Actors David Burtka and Neil Patrick Harris are known for making their longtime marriage work at home and while together on the job. They have twins together and recently announced a new Drag reality show, "Drag Me to Dinner," where Harris will serve as a judge, and Burtka will produce. Is there a secret sauce recipe to their seeming blissful arrangement? "We go to couples therapy," Burtka told Life and Style. "Not that there's anything wrong, but it's nice to sort of just talk to someone who is a mediator. That's helped our relationship."

No one's handing out gold stars for good relationship habits, but if they were, this Hollywood pair would likely get an extra sparkly one for their decision to show off the work they put in even when things are going well. According to Dr. Margaret Rutherford, who is a couples therapist and a contributor to the well-regarded Gottman Institute, most couples don't seek help until there are already serious problems. At that point, they're already in the eye of the storm without having built the right tools together to deal with their issues. Rutherford wrote that it's music to her ears when couples tell her they came in before any real problems happen.

Pink and Carey Hart go the distance with therapy

Pop superstar Pink and her husband, motocross racer Carey Hart have been together, minus two temporary separations, since 2003. With two successful careers in the limelight and two children to think of, they've had their share of challenges over two decades.

Per US Weekly, during one Instagram live session, Pink credited marriage counseling as what saved her marriage. "It is a lifetime of coming back to the table," Pink explained. "People laugh at us because we're either fighting or laughing. They roll their eyes when we talk about therapy. But I'll tell you what. It's worth it. All of it."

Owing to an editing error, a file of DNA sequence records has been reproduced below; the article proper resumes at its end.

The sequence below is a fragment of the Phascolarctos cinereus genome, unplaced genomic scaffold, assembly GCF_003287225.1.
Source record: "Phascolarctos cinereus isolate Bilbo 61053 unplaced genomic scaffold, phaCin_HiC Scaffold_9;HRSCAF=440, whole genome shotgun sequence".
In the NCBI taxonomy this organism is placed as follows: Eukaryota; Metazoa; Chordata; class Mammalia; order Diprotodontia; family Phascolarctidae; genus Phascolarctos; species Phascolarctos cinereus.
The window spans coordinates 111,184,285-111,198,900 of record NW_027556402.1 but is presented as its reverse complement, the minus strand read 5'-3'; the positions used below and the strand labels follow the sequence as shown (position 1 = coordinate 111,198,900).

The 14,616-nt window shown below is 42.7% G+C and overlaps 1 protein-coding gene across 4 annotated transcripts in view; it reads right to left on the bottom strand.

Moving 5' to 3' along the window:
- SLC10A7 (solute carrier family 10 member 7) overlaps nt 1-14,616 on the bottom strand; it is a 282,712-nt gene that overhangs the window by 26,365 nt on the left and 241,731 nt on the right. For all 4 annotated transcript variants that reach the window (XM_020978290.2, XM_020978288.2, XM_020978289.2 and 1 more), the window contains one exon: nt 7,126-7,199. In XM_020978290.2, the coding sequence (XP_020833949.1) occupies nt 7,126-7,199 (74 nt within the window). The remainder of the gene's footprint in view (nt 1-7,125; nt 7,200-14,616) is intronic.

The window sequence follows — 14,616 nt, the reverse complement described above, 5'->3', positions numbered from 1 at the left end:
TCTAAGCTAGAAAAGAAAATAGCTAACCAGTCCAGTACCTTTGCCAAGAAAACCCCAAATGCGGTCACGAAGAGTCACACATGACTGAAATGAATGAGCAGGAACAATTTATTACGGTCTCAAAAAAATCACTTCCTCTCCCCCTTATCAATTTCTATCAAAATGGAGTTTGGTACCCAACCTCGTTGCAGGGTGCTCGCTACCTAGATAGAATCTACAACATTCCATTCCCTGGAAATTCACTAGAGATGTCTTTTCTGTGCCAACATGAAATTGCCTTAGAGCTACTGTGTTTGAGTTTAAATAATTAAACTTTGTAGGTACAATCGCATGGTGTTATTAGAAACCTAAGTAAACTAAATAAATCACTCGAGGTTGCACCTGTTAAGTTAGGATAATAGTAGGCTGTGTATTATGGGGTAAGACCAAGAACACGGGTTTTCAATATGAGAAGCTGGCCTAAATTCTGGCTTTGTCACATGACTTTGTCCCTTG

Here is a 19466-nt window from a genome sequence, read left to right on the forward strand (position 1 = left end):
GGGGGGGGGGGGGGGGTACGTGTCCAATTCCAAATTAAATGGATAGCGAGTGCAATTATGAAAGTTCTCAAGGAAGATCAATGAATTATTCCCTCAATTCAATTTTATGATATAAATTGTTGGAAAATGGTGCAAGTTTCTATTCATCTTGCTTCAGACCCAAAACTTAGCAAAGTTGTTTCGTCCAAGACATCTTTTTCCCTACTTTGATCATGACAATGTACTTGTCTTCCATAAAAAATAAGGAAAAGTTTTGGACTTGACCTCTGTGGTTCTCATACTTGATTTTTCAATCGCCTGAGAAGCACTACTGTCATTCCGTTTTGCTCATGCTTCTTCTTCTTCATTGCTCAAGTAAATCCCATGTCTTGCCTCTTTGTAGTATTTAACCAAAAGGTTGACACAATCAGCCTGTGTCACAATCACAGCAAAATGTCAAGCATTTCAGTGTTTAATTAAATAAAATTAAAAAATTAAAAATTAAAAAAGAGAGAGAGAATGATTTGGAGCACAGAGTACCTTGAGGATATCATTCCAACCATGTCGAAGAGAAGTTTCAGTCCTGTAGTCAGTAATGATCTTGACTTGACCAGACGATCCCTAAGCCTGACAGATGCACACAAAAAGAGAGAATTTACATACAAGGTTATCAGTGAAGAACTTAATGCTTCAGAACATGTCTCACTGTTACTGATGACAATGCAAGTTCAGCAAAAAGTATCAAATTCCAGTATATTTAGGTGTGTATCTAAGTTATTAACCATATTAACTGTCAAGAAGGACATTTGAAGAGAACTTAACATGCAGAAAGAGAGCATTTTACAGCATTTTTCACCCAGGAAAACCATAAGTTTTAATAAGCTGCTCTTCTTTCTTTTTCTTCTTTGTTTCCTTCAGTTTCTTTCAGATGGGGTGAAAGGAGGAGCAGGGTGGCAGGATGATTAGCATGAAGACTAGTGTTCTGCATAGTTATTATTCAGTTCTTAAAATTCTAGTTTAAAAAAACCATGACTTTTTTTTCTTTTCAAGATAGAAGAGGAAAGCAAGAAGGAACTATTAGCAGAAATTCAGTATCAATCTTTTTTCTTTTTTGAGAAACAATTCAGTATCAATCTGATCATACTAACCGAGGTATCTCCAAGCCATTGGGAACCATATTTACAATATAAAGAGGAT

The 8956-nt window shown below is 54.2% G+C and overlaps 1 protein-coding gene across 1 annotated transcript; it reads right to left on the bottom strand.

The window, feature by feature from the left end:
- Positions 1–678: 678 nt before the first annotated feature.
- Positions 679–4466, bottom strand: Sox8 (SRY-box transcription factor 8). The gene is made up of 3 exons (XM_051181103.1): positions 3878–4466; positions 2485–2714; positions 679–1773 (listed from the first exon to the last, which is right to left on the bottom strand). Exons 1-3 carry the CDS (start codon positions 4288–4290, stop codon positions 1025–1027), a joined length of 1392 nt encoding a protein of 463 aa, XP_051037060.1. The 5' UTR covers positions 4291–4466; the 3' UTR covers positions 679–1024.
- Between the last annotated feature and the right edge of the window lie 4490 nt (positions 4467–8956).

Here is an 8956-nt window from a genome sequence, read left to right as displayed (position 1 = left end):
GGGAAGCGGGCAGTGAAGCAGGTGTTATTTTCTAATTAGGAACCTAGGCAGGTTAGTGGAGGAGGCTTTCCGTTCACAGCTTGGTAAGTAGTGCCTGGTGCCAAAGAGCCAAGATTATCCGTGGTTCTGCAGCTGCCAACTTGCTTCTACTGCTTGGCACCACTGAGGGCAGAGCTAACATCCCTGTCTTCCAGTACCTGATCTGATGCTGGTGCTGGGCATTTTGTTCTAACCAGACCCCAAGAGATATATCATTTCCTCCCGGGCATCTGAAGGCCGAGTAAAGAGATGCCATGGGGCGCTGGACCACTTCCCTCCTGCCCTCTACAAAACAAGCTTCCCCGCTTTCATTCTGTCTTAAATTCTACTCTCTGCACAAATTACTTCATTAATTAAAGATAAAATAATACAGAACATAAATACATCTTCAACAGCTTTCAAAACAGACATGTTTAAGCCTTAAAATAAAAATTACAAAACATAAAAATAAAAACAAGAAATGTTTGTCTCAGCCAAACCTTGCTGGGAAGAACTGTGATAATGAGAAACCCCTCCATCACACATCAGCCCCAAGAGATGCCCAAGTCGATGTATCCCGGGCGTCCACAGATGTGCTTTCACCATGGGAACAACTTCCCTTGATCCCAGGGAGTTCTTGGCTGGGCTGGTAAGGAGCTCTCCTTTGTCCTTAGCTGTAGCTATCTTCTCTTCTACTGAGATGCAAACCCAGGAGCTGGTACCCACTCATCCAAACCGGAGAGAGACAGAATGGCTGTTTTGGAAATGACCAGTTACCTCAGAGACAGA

‌The two also go to therapy regularly as "maintenance" work and not just for crises, which seems like an impressive and laudable commitment for two busy professionals with kids, especially since, according to research from the Gottman Institute, prevention is three times more effective than intervention when it comes to couples counseling work.

T.I. and Tiny Harris use counseling to make magic happen over the long term

Rapper T.I. and his wife, Grammy winner Tameka Harris, known as "Tiny," got married in 2010, and filed for divorce in 2016. However, the pair reconciled before the papers went through and have now been together for 23 years straight. As Tiny told People, "I think counseling helps ... It's really a great thing to have someone that you can sit down and talk to that's someone that's on the outside that can tell you how to channel your feelings in a different light to help you guys mesh better."

Not only have the pair been open about loving counseling for themselves, but they also encouraging couples therapy for their friends. A 2020 episode of their TV show, T.I. & Tiny: Friends & Family Hustle, features close friends LeToya Luckett and her husband, Tommicus Walker attending an actual counseling session together. Talk about positive representation!

"I'm glad they're getting professional help," Tiny said during a confessional scene on the episode. "[TI] and I had our problems and we went to counseling. We got down to the bottom of things without all the fighting and it showed us how to talk to one another."